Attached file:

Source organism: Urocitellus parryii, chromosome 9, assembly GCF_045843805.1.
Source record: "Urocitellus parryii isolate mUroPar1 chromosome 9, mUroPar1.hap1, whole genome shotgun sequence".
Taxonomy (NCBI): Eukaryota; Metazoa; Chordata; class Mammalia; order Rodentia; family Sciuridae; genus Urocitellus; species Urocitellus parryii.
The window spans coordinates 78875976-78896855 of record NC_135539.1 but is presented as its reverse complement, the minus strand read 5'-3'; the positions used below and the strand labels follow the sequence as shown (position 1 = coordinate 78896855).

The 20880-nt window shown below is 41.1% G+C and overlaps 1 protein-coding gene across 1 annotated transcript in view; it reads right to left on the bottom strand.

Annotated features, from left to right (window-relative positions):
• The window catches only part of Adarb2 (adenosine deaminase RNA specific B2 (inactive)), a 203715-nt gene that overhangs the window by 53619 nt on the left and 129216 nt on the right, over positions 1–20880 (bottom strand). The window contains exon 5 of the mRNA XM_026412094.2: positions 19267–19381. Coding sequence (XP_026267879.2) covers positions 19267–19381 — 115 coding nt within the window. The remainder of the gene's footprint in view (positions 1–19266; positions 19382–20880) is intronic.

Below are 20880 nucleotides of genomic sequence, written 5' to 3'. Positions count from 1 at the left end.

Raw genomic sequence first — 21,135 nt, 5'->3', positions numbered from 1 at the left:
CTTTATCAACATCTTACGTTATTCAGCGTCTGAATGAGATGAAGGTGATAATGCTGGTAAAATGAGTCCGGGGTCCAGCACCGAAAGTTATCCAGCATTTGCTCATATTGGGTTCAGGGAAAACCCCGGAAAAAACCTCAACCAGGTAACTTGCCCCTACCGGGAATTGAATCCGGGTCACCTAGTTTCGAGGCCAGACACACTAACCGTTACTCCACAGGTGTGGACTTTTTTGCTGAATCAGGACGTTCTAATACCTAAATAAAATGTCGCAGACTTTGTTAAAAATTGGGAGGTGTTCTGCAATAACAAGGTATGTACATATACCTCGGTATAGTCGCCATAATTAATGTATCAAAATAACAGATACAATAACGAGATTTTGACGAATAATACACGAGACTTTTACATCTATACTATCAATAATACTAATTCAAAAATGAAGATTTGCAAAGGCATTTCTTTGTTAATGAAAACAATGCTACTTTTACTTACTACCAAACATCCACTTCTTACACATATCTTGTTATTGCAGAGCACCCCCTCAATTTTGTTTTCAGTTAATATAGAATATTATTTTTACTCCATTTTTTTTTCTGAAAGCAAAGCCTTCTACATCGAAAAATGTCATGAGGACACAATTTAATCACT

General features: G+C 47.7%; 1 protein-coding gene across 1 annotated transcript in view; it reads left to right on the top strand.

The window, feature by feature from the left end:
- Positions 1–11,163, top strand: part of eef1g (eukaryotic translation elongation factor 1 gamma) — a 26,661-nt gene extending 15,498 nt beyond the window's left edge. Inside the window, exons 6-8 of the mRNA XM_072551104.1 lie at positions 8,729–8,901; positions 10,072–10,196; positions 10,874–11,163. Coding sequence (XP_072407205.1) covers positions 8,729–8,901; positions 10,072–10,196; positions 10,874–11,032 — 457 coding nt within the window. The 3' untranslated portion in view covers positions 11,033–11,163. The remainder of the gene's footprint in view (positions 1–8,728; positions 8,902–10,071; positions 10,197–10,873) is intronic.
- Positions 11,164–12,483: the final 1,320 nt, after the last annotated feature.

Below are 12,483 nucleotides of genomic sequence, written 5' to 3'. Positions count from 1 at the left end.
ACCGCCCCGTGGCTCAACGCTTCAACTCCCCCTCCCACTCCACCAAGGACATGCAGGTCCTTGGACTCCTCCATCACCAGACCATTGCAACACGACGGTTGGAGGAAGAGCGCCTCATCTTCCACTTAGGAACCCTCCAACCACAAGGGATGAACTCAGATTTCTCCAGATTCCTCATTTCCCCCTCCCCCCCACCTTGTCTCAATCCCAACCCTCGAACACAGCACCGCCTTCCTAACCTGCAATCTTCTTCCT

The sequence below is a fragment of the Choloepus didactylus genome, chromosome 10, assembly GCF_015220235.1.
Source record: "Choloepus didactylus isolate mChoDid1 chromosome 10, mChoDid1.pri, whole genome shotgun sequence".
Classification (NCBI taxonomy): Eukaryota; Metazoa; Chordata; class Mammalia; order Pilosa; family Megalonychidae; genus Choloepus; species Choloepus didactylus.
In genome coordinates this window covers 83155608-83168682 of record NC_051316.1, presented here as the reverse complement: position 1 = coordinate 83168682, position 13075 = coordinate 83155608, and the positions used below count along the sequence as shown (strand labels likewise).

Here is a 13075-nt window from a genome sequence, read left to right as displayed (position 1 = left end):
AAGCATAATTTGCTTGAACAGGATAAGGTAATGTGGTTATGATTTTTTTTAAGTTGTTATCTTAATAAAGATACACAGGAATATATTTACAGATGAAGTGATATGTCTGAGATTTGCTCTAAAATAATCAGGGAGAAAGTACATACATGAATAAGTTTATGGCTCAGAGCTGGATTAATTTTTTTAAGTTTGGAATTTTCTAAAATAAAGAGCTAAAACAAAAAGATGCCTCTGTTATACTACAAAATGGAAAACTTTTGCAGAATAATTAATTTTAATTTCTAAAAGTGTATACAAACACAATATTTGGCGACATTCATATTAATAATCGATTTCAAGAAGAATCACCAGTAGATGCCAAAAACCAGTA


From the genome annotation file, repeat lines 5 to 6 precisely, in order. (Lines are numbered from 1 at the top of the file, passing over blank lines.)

The 20880-nt window shown below is 41.1% G+C and overlaps 1 protein-coding gene across 1 annotated transcript in view; it reads right to left on the bottom strand.

Annotated features, from left to right (window-relative positions):